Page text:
Blue Phil said (Mar 26 2008, 22:22) Consider the practicalities of legalising ALL drugs - perhaps you could address the following points you have thus far managed to ignore. Who pays for the drugs? If 90% of heroin users for example don't work then I doubt they're going to start simply because of a change of supplier. The tax payer will simply subsidise a lifetime of oblivion for those who decide that is an acceptable way of life for themselves."
Where'd you get the 90% from? People can live fine off pure heroin, just like any other medicine...
Are the drugs to be subject to taxation? If so then they're going to be more expensive than at present.
Yes, they would be subject, unless they're only available on prescription, e.g. heroin. How would having a legal supply lead to an increased price? The current inflated prices are due to the costs and risks of them being illegal.
At what age will people be able to buy/be given/prescribed hard drugs? Or do you think kids are going to wait until they're 18 before starting?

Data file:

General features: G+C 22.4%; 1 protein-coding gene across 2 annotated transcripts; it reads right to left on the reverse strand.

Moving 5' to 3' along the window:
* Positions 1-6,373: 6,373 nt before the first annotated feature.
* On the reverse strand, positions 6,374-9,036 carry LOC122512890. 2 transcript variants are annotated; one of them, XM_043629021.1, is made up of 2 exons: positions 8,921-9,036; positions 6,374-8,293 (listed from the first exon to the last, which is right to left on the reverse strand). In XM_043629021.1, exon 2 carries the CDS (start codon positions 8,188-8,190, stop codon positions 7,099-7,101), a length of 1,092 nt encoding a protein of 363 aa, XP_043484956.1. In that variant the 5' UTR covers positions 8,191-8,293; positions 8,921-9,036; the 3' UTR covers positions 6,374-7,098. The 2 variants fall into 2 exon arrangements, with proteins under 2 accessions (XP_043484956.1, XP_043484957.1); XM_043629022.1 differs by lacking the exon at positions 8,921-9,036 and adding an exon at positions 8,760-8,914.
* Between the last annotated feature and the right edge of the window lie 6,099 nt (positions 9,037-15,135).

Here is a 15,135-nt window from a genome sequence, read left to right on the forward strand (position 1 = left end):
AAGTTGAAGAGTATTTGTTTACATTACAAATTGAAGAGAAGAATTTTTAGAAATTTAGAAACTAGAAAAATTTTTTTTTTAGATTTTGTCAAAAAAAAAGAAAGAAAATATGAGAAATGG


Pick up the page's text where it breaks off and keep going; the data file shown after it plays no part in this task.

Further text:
When all of the "glamour" or "rebellion" is taken out of them, by being legal, less people will use them. The phrase "forbidden fruit" springs to mind... Compare, for example, our rate of drug use with that with countries like Holland and Switzerland, in which you can obtain heroin on prescription.
Do you really think that the government should be dishing hard drugs out to kids?
With all due respect, no intelligent person would ever suggest such a thing...
How much success have the government had in curbing alcohol abuse amongst the young? How much success do you honestly think they would have in discouraging "inappropriate use" amongst substances that are far, far more addictive - and which they themselves have just supplied?
1. not much. 2. Please define "inappropriate use". I'd take it to mean any amount which leads to harming other, i.e. people need to learn some sort of self-control, which is a lot easier if you know what you're taking, which isn't the case at the moment!
How will the government even manage to control the supply and distribution routes of heroin for example? Deal with the Taliban? The war lords in Pakistan? It would take an army to do so with any success; our own army collaborating in the drug trade with the intent to poison our own kids.
No, buying the stuff from the farmers help them out of poverty and so will turn them away from things like the Taliban.